The marches reflected growing disquiet in Europe about the mounting civilian casualty toll and suffering from the Israel-Hamas war, particularly in countries with large Muslim populations, including France.
The Palestinian death toll in the Israel-Hamas war has reached 9,448, according to the Hamas-run Health Ministry in Gaza. In Israel, more than 1,400 people have been killed, most of them in the Oct. 7 Hamas attack that started the war.
At a Paris rally that drew several thousand protesters, demonstrators called for an immediate cease-fire in Gaza and some shouted “Israel, assassin!” In central London, streets were blocked by protesters chanting, “Cease-fire now” and “I believe that we will win.”
Banners on a sound-system truck at the Paris march through rain-dampened streets read: “Stop the massacre in Gaza.” Demonstrators, many carrying Palestinian flags, chanted "Palestine will live, Palestine will win.”
Some demonstrators also took aim at French President Emmanuel Macron, chanting “Macron, accomplice.”
Paris’ police chief authorized the march from République to Nation, two large plazas in eastern Paris, but vowed that any behavior deemed antisemitic or sympathetic to terrorism would not be tolerated.
Multiple countries in Europe have reported increasing antisemitic attacks and incidents since Oct. 7. In a new attack Saturday, an assailant knocked on the door of a Jewish woman in the French city of Lyon and, when she opened, said “Hello” before stabbing her twice in the stomach, according to the woman’s lawyer, Stéphane Drai, who spoke to broadcaster BFM. He said police also found a swastika on the woman’s door. The woman was being treated in a hospital and her life was not in danger, the lawyer said.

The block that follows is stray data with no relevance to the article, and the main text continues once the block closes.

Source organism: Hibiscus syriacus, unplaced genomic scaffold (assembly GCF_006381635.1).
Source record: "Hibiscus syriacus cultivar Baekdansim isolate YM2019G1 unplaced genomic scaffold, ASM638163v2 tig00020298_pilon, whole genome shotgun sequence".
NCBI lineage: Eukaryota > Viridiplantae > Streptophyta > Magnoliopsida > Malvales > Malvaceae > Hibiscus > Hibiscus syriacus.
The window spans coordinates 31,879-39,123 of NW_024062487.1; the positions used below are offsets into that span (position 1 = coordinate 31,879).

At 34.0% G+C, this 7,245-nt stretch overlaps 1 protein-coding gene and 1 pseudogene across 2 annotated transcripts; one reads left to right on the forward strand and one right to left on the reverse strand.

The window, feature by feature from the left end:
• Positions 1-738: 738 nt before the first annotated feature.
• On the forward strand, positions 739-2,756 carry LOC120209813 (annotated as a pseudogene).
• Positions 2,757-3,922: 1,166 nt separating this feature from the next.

In Berlin, around 1,000 police officers were deployed to ensure order after previous pro-Palestinian protests turned violent. German news agency dpa reported that about 6,000 protesters marched through the center of the German capital. Police banned any kind of public or written statements that are antisemitic, anti-Israeli or glorify violence or terror. Several thousand protesters also marched through the west German city of Duesseldorf.
At the London rally, with hundreds of protesters, the Metropolitan Police said its officers made 11 arrests, including one on a terrorism charge for displaying a placard that could incite hatred. The police force had forewarned that it would also monitor social media and use facial recognition to spot criminal behavior.
On Friday, two women who attended a pro-Palestinian march three weeks ago were charged under the U.K.'s Terrorism Act for displaying images on their clothing of paragliders. In its Oct. 7 surprise attack on Israel, Hamas employed paragliders to get some fighters across the border between Gaza and southern Israel. Prosecutors said the images aroused suspicion they were supporters of Hamas, which U.K. authorities regard as a terrorist group.
In Romania's capital, hundreds gathered in central Bucharest, many waving Palestinian flags and chanting “Save the children from Gaza.”
At a rally by several thousand people in Milan, Matteo Salvini, a deputy prime minister, spoke out against antisemitism, calling it "a cancer, a virulent plague, something disgusting,’’
In another part of Milan, a pro-Palestinian rally drew about 4,000 people and there was also a march by several thousand in Rome. Yara Abushab, a 22-year-old medical student from Gaza University, who has been in Italy since Oct. 1, was among the participants and described Oct. 7 as a watershed for her.
“They bombed my university, my hospital. I lost a lot of loved ones and right now the last time I heard something from my family was a week ago,” she said. “The situation is indescribable.”
Associated Press writers John Leicester in Le Pecq, France; Stephen McGrath in Bucharest, Romania; Brian Melley in London, Frances D’Emilio and Silvia Stellacci in Rome, and Kirsten Grieshaber in Berlin contributed to this report.